What Is Homeowners Insurance?

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If you’re a homeowner, there’s a good chance your home is the most expensive purchase you’ve ever made. Having homeowners insurance is an important way to protect your investment from unexpected damages or losses.

In this article, I’ll break down the basics of homeowners insurance, why you need it and how it protects your home and belongings.

What Is Homeowners Insurance?

Homeowners insurance provides financial protection for you to rebuild or repair your property in the event of covered damages or losses.

When you sign up for a homeowners insurance policy, you’re entering into a contract. You pay premiums to the insurance company, and in exchange, in the event of damage or loss to your property due to specified conditions, you get money to repair or replace your home, structures on your property and/or your belongings.

A standard policy also provides protection if you are held legally responsible for accidents that happen on your property or for injuries to people or their property outside of your home.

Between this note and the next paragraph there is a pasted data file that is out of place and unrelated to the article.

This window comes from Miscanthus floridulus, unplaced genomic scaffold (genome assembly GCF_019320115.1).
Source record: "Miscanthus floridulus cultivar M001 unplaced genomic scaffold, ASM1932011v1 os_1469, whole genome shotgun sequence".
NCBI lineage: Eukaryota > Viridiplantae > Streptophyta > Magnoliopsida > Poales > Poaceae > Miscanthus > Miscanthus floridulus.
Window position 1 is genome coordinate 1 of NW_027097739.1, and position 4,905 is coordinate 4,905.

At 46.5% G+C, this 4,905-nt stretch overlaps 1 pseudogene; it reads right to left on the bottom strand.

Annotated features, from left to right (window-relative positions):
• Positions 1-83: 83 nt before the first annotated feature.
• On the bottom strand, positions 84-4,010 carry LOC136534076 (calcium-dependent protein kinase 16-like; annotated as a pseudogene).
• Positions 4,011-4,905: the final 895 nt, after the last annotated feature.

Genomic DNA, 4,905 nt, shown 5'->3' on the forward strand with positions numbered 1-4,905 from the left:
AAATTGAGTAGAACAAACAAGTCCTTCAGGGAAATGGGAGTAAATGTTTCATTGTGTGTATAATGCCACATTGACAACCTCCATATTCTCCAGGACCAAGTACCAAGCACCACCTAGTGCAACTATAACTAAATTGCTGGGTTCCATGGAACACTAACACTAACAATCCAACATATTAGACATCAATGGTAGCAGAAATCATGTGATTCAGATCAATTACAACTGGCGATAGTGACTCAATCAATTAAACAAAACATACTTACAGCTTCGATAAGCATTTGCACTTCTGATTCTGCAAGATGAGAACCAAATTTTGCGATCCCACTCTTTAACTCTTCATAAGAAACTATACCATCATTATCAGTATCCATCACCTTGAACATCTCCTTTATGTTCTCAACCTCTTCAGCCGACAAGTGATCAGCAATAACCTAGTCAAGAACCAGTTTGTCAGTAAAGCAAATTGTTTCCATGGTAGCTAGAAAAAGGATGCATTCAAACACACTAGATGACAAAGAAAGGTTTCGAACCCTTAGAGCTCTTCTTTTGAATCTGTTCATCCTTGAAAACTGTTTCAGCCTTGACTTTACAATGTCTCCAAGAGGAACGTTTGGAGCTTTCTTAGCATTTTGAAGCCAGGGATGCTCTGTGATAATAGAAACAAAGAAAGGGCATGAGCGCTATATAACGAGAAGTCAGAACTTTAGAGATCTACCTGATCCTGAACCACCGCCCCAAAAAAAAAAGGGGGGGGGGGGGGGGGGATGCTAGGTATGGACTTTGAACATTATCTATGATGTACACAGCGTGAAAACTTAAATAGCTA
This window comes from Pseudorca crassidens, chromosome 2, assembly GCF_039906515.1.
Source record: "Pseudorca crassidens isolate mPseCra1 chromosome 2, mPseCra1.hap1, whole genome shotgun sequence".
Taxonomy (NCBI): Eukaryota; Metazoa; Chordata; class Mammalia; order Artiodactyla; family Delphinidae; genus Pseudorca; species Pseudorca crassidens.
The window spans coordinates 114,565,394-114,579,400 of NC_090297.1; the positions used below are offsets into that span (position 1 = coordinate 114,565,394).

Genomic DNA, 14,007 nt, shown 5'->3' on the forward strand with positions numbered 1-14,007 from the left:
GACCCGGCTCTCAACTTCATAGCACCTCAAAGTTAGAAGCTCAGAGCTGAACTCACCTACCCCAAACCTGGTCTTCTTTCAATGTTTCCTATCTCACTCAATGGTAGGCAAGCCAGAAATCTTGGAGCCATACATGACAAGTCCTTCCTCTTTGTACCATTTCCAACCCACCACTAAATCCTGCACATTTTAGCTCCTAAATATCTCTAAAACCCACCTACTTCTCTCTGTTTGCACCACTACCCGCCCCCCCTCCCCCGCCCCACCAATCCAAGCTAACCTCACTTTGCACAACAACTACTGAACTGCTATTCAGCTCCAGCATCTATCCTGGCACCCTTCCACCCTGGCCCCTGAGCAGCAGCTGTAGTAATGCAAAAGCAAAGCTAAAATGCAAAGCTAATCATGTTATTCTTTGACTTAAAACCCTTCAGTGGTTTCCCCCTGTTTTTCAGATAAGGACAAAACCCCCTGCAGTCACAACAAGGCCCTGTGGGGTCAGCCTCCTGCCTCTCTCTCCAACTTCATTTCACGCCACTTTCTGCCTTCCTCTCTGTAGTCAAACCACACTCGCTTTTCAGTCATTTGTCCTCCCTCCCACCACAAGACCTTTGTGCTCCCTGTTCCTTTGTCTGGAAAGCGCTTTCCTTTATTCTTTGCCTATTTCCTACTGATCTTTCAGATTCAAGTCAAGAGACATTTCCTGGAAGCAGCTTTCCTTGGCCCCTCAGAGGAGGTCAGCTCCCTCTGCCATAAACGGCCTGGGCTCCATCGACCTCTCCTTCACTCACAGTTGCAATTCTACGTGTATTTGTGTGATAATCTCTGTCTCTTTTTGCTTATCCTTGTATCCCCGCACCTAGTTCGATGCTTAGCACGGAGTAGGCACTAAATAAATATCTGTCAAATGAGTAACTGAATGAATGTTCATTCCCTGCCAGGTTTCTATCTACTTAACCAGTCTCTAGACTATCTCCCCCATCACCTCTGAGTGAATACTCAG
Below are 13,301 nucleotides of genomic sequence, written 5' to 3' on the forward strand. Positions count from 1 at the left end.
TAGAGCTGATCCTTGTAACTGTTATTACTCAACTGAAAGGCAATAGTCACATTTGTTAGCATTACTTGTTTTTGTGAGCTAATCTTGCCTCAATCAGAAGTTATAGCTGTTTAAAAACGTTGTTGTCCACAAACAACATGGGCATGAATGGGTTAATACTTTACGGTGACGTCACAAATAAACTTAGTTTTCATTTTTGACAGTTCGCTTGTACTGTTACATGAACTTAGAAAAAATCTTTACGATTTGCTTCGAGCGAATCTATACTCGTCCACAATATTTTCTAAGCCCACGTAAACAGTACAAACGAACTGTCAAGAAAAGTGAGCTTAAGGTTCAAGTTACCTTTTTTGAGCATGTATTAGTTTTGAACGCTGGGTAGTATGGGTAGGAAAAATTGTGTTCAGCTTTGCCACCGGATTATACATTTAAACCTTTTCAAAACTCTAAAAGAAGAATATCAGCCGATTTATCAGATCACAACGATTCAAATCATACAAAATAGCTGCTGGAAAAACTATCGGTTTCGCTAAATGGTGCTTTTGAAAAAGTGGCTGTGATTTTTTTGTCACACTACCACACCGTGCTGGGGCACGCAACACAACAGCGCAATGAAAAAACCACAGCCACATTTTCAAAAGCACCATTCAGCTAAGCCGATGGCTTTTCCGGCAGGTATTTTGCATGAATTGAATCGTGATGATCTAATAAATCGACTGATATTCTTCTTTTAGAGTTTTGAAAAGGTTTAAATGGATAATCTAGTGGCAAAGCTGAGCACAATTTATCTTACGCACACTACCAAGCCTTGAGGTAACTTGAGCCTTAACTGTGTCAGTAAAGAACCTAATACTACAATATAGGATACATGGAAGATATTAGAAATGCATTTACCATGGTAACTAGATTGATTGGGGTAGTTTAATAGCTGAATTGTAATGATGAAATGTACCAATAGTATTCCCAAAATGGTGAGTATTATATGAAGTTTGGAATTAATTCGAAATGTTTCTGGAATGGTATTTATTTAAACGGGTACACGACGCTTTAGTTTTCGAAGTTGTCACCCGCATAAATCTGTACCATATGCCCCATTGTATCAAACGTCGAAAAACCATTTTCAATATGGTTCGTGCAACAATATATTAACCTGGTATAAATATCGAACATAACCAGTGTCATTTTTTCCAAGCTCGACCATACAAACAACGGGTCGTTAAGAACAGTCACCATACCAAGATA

The company responsible for paying you is known as your insurer. If you’re the homeowner in the contract, you are the insured member whose assets are protected up to a specific amount. The total amount of coverage (or financial protection) will depend on the policy you purchase.

Typically, the more coverage you have, the higher your premium will be. Your premium is the total amount you pay for protection each month or year. You’ll also have a deductible, which is the amount you must pay toward replacing or repairing anything before your insurer will begin to compensate you.

Why Do You Need Homeowners Insurance?

If you have a mortgage, your lender will probably require you to keep a homeowners insurance policy for as long as you have a mortgage.